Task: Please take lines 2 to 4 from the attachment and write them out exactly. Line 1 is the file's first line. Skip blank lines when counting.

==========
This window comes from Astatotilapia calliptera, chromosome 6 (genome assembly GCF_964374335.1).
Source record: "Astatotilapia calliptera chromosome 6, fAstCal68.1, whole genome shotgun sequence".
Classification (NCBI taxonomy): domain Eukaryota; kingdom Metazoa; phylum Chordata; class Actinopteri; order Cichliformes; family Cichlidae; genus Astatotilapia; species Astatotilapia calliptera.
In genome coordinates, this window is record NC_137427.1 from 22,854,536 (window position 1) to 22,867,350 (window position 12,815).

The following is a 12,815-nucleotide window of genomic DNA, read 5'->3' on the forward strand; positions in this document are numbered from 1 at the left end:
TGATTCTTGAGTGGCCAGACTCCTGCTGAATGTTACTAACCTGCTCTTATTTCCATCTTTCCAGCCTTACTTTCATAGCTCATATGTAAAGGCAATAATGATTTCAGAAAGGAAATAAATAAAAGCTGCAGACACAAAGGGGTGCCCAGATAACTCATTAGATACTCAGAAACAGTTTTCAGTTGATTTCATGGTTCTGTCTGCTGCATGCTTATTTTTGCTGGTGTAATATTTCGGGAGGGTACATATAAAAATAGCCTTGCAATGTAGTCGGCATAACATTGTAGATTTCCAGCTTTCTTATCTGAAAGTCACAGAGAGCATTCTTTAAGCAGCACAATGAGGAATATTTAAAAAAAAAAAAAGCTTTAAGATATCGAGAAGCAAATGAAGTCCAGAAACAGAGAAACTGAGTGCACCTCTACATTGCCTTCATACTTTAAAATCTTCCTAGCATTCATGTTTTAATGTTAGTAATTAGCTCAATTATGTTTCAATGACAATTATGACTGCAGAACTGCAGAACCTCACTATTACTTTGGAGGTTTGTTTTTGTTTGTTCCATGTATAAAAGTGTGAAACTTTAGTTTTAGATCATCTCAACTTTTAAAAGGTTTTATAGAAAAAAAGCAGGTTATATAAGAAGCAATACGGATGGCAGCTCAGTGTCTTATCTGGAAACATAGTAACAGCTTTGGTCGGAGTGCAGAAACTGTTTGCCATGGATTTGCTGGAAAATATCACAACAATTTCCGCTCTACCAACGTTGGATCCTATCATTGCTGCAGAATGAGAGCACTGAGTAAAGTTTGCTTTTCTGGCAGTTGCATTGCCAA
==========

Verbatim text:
Source record: "Astatotilapia calliptera chromosome 6, fAstCal68.1, whole genome shotgun sequence".
Classification (NCBI taxonomy): domain Eukaryota; kingdom Metazoa; phylum Chordata; class Actinopteri; order Cichliformes; family Cichlidae; genus Astatotilapia; species Astatotilapia calliptera.
In genome coordinates, this window is record NC_137427.1 from 22,854,536 (window position 1) to 22,867,350 (window position 12,815).